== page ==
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Humboldt's Gift [CD-ROM]

Saul Bellow , Christopher Hurt
3.8 out of 5 stars  See all reviews (25 customer reviews)
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Book Description

Jan. 1 2008 0786162562 978-0786162567 MP3
For many years, the great poet Von Humboldt Fleisher and Charlie Citrine, a young man inflamed with a love for literature, were the best of friends. At the time of his death, however, Humboldt is a failure, and Charlie's life has reached a low point: his career is at a standstill, and he's enmeshed in an acrimonious divorce, infatuated with a highly unsuitable young woman and involved with a neurotic mafioso. And then Humboldt acts from beyond the grave, bestowing upon Charlie an unexpected legacy that may just help him turn his life around.
--This text refers to the Paperback edition.

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About the Author

Saul Bellow's dazzling career as a novelist has been marked with numerous literary prizes, including the 1976 Nobel Prize, and the Gold Medal for the Novel. His other books include Dangling Man, The Adventures of Augie March, Herzog, More Die of Heartbreak, Mosby's Memoirs and Other Stories, Mr Sammler's Planet, Seize The Day and The Victim. Saul Bellow died in 2005. --This text refers to the Paperback edition.

From AudioFile

Bellow's best-seller is the story of the relationship between Charles Citrine, a best-selling author, and his friend Von Humboldt Fleisher, a failed poet. It is not one of Bellow's greatest efforts, but was well-received when published almost twenty years ago. This production is exceedingly well-narrated by Christopher Hurt, whose narrator's voice conveys the various moods of the main character, Charles Citrine, an aging Lothario, battling the aging process and his writer's block. Some production flaws mar the presentation but can't overshadow the fine quality of the narrator's interpretation. E.F. (c)AudioFile, Portland, Maine --This text refers to an out of print or unavailable edition of this title.

Customer Reviews

Most helpful customer reviews
2 of 2 people found the following review helpful
5.0 out of 5 stars Odyssey of an American poet Nov. 17 2003
By A.J.
As in Bellow's "Herzog" and "Seize the Day," the protagonist of "Humboldt's Gift" is a highly educated late-middle-aged man who's made a minor mess of his life but weathers the storm with any resources of which he can avail himself. Charlie Citrine, an Appleton, Wisconsin, native transplanted to Chicago, is an author and a briefly successful playwright who spends the novel reminiscing about his longtime friendship with the late poet Von Humboldt Fleisher, an eccentric genius and self-diagnosed manic depressive, and describing the people and events in his life that somehow seem to shape themselves around his relationship with Humboldt.
Humboldt once had a goal to raise the esteem of the poet's role in American society. In 1952 he believed an Adlai Stevenson presidency would allow the involvement of more intellectuals in government; when this hope crumbled, he sought and won an ephemeral poetry chair at Princeton, where he and Citrine concocted a strangely Sophoclean movie treatment about a doomed Arctic expedition and a man who became a cannibal. This was not the last of their show business aspirations; Citrine's play, "Von Trenck," based loosely on Humboldt's life and therefore vexatious to Humboldt, was a hit on the theater circuit and was made into a movie.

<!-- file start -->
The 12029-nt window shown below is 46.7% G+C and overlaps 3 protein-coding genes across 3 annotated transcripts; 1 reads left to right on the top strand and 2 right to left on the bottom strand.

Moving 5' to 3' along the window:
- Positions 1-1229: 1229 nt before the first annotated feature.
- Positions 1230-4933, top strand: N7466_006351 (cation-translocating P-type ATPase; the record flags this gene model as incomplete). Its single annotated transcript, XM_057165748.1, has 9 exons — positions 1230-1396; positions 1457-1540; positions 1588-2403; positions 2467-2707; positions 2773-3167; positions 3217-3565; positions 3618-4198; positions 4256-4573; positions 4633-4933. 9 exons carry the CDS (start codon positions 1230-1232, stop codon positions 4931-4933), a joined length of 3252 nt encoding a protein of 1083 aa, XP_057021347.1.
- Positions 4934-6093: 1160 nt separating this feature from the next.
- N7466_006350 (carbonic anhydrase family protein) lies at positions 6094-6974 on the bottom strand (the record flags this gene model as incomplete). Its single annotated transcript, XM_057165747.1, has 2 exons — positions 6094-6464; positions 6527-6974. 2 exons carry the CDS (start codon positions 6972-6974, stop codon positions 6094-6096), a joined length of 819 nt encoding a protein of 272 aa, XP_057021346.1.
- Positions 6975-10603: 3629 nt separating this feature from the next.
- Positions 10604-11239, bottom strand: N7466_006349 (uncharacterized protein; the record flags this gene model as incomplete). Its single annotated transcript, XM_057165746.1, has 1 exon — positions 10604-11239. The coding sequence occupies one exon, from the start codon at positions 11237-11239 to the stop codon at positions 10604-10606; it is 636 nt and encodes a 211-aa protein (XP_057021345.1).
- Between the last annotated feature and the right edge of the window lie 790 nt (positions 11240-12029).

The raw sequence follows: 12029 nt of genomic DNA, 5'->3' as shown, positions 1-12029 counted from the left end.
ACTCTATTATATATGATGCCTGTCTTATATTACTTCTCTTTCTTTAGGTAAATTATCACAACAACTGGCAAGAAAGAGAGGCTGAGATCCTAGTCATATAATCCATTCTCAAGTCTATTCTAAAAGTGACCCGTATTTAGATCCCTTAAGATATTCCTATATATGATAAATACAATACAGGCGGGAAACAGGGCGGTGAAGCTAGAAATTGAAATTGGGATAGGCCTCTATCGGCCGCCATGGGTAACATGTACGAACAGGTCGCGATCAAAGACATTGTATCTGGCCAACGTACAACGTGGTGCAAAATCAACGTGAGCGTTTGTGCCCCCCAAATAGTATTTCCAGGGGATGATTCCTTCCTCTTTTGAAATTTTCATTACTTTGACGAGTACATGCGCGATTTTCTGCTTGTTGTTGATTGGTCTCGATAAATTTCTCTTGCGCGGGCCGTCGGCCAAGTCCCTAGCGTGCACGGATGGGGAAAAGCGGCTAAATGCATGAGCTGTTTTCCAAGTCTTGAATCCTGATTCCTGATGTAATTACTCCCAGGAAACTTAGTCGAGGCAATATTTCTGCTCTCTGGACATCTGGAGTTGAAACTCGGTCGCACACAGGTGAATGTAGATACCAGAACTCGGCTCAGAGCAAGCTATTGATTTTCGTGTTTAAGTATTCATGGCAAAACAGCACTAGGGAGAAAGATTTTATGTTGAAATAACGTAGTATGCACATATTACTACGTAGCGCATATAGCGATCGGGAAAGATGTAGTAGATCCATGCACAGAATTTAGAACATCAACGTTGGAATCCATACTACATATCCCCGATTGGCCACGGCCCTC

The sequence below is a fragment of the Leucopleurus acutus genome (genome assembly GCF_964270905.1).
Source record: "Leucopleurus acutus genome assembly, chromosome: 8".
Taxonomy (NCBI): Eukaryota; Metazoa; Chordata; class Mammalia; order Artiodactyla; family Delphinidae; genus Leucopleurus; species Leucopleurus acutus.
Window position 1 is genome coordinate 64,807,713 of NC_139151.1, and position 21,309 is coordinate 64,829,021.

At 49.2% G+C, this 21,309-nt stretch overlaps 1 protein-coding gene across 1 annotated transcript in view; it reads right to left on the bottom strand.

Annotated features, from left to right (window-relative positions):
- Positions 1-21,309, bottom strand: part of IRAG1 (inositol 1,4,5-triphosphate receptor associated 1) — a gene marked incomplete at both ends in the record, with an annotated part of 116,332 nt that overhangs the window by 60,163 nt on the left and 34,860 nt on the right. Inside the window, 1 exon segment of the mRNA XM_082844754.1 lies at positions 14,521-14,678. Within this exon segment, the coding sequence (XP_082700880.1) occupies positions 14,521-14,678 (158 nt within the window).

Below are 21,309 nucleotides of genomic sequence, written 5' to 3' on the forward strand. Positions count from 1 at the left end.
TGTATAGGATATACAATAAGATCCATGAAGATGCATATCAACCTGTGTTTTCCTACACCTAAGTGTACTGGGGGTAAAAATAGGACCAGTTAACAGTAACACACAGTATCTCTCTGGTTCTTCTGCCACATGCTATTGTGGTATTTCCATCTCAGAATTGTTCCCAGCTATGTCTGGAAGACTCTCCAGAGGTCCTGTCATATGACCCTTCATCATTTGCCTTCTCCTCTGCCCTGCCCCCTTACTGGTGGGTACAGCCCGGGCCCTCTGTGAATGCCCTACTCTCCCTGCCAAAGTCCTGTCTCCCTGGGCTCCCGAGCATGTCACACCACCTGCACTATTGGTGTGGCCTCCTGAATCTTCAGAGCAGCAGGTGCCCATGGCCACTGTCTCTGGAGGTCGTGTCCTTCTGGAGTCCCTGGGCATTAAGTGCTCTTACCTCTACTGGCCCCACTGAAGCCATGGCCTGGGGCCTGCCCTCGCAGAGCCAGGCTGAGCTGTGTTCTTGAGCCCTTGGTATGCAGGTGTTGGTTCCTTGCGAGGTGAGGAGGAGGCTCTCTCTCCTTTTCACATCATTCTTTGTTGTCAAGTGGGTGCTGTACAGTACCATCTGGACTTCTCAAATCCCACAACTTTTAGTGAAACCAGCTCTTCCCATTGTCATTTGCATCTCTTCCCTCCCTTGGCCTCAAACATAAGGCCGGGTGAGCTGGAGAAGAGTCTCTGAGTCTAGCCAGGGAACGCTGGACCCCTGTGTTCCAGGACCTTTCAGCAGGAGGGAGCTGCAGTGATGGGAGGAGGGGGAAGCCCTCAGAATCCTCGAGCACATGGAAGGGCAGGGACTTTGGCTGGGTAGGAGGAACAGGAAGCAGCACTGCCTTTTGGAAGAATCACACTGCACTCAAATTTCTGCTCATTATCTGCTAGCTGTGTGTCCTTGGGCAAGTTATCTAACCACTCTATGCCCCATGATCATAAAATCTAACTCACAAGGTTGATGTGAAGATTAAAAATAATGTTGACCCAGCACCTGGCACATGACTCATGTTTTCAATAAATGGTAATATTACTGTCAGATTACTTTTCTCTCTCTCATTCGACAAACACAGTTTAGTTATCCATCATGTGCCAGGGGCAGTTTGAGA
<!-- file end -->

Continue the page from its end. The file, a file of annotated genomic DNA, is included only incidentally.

Citrine's dubious fortune attracts all kinds of problems with love and money. His ex-wife Denise is straining him over an uncomfortable divorce settlement; his new girlfriend, a much younger woman named Renata, takes advantage of him and leaves him stranded in Madrid to babysit her son. A simple poker night results in an undesirable association with a small-time gangster named Rinaldo Cantabile from which he can't seem to extricate himself.
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3.0 out of 5 stars great narrative voice, drawn out story line July 19 2004
This is the first Bellow book I've read and I finished feeling ambivalent about his talents.
Humboldt's Gift is the story of a successful writer, Charlie Citrine and his fascination with his friend the poet, Von Humboldt Fleisher. Woven within the text are his relationships with a mobster, several women, and an unreliable literary friend.
Citrine is an intellectual and a thinker. Interspersed throughout the story are philosophical thoughts and conjectures about life. Sometimes these further the story or provide more depth to a character, other times they seem like extraneous rambling.
The strength of the book is Citrine's strong and unique narrative voice and the portrait of literary and mob life in Chicago, New York and Europe of the 1970s.
What disappointed me about the book was that the lack of a strong story line made it difficult to continue reading. I felt the same story could have been told in a few hundred fewer pages.
Overall, not a terrible book, but not especially memorable.
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4.0 out of 5 stars American Literature June 16 2004